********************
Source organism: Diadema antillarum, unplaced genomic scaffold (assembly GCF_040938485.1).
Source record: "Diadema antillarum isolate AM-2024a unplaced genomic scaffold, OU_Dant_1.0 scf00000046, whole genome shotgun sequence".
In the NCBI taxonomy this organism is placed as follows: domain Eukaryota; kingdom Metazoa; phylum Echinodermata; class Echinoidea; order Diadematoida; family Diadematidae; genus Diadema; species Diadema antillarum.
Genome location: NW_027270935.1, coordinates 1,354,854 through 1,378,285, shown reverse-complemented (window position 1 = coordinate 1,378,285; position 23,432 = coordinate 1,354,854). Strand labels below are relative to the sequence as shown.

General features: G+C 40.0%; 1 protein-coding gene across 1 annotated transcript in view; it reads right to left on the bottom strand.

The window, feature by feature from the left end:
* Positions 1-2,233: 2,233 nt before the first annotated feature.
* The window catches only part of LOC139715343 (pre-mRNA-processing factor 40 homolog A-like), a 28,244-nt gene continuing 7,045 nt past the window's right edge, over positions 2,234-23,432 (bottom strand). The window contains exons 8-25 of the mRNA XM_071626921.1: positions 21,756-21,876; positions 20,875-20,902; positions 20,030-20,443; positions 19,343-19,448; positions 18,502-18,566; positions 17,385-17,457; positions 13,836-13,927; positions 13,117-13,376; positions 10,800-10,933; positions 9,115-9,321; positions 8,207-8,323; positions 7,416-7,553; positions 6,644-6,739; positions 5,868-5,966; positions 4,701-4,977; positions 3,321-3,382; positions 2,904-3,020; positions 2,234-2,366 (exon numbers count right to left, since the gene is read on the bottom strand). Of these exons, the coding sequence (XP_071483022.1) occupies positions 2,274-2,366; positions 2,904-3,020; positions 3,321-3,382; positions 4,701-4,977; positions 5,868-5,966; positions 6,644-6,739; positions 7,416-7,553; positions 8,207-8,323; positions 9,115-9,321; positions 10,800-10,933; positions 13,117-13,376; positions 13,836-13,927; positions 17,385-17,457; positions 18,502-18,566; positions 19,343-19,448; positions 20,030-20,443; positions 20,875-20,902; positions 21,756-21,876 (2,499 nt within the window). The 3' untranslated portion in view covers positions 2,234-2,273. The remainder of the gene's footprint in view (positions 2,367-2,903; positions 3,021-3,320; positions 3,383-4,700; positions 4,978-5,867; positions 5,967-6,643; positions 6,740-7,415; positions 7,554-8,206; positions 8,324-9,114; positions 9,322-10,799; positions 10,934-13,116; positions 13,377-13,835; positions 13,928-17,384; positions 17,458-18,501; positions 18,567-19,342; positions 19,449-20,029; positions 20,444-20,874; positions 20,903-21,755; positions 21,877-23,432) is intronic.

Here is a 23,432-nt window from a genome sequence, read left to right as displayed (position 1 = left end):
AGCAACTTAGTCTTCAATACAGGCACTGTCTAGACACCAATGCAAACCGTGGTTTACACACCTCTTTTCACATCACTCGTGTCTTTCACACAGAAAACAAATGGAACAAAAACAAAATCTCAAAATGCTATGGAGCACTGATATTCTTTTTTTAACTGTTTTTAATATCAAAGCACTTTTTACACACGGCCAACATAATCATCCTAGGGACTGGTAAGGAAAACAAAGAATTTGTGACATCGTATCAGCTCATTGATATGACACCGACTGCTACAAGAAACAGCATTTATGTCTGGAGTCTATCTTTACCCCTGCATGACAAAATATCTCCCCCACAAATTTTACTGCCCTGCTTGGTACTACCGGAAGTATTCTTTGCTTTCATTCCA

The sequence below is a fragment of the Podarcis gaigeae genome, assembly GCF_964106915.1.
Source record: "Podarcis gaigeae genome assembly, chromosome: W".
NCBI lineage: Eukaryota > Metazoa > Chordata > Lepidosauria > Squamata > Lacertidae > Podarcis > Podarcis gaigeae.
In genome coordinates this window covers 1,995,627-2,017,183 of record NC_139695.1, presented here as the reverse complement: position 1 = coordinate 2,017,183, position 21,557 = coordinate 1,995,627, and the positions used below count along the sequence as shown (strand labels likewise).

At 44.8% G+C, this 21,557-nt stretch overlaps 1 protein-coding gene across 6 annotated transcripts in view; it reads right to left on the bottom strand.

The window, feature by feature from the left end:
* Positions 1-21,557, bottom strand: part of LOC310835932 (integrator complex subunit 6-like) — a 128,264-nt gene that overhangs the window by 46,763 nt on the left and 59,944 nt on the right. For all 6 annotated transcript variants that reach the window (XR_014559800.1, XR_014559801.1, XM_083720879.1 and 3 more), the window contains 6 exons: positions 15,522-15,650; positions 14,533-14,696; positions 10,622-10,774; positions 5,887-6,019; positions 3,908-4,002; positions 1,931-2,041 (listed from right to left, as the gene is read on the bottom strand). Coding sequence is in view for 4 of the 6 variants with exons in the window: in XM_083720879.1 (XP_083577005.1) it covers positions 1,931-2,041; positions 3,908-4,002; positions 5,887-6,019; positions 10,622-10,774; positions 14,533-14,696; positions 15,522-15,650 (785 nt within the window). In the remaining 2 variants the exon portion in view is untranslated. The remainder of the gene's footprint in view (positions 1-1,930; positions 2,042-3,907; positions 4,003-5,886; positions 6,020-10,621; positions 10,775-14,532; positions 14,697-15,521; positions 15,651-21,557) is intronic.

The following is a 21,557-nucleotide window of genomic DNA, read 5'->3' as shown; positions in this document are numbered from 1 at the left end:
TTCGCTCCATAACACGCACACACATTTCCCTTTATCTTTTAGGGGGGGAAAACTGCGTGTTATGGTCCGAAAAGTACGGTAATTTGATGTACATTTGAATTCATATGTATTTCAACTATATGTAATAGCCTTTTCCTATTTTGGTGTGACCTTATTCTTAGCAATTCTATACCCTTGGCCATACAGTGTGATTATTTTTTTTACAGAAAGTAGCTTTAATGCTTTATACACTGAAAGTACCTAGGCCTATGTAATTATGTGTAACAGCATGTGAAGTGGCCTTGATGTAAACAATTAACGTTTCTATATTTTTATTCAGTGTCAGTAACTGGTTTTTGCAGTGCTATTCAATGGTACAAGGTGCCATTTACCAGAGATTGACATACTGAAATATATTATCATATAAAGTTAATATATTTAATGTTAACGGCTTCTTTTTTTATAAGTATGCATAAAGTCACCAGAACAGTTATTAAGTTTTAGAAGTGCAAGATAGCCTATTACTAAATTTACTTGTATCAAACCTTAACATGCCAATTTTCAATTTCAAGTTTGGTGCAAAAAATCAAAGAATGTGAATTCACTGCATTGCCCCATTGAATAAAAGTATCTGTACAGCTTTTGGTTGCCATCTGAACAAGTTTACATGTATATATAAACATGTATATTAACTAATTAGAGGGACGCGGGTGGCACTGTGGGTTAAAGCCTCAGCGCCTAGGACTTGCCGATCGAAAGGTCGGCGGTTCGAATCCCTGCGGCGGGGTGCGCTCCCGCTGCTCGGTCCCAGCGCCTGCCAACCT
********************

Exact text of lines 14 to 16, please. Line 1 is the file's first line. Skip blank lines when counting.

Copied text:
In genome coordinates this window covers 1,995,627-2,017,183 of record NC_139695.1, presented here as the reverse complement: position 1 = coordinate 2,017,183, position 21,557 = coordinate 1,995,627, and the positions used below count along the sequence as shown (strand labels likewise).

At 44.8% G+C, this 21,557-nt stretch overlaps 1 protein-coding gene across 6 annotated transcripts in view; it reads right to left on the bottom strand.

The window, feature by feature from the left end: